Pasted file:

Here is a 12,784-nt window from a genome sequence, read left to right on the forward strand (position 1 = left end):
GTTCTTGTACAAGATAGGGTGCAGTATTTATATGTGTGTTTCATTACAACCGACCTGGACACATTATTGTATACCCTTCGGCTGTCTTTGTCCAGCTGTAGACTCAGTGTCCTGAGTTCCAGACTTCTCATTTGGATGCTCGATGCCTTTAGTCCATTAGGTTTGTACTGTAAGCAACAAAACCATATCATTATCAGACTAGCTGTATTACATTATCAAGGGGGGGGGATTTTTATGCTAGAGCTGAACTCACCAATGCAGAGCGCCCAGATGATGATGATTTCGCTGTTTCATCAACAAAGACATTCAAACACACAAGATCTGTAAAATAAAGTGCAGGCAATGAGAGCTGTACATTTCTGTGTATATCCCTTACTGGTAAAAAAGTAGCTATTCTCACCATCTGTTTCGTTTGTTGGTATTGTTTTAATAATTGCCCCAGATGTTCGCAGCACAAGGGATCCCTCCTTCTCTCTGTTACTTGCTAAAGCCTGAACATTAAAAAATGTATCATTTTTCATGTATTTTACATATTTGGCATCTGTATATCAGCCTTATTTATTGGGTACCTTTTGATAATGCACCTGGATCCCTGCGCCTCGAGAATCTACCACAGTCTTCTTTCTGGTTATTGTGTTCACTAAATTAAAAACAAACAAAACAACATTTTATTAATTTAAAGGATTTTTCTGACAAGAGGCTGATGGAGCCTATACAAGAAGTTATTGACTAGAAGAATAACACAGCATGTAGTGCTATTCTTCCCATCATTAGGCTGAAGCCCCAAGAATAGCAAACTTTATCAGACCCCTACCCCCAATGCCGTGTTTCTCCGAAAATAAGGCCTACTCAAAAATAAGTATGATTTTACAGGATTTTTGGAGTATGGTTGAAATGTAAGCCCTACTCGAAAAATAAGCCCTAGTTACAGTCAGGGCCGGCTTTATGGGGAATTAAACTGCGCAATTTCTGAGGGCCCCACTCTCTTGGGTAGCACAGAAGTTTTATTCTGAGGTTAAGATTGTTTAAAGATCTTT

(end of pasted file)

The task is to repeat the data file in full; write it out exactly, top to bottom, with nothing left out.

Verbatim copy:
Here is a 12,784-nt window from a genome sequence, read left to right on the forward strand (position 1 = left end):
GTTCTTGTACAAGATAGGGTGCAGTATTTATATGTGTGTTTCATTACAACCGACCTGGACACATTATTGTATACCCTTCGGCTGTCTTTGTCCAGCTGTAGACTCAGTGTCCTGAGTTCCAGACTTCTCATTTGGATGCTCGATGCCTTTAGTCCATTAGGTTTGTACTGTAAGCAACAAAACCATATCATTATCAGACTAGCTGTATTACATTATCAAGGGGGGGGGATTTTTATGCTAGAGCTGAACTCACCAATGCAGAGCGCCCAGATGATGATGATTTCGCTGTTTCATCAACAAAGACATTCAAACACACAAGATCTGTAAAATAAAGTGCAGGCAATGAGAGCTGTACATTTCTGTGTATATCCCTTACTGGTAAAAAAGTAGCTATTCTCACCATCTGTTTCGTTTGTTGGTATTGTTTTAATAATTGCCCCAGATGTTCGCAGCACAAGGGATCCCTCCTTCTCTCTGTTACTTGCTAAAGCCTGAACATTAAAAAATGTATCATTTTTCATGTATTTTACATATTTGGCATCTGTATATCAGCCTTATTTATTGGGTACCTTTTGATAATGCACCTGGATCCCTGCGCCTCGAGAATCTACCACAGTCTTCTTTCTGGTTATTGTGTTCACTAAATTAAAAACAAACAAAACAACATTTTATTAATTTAAAGGATTTTTCTGACAAGAGGCTGATGGAGCCTATACAAGAAGTTATTGACTAGAAGAATAACACAGCATGTAGTGCTATTCTTCCCATCATTAGGCTGAAGCCCCAAGAATAGCAAACTTTATCAGACCCCTACCCCCAATGCCGTGTTTCTCCGAAAATAAGGCCTACTCAAAAATAAGTATGATTTTACAGGATTTTTGGAGTATGGTTGAAATGTAAGCCCTACTCGAAAAATAAGCCCTAGTTACAGTCAGGGCCGGCTTTATGGGGAATTAAACTGCGCAATTTCTGAGGGCCCCACTCTCTTGGGTAGCACAGAAGTTTTATTCTGAGGTTAAGATTGTTTAAAGATCTTT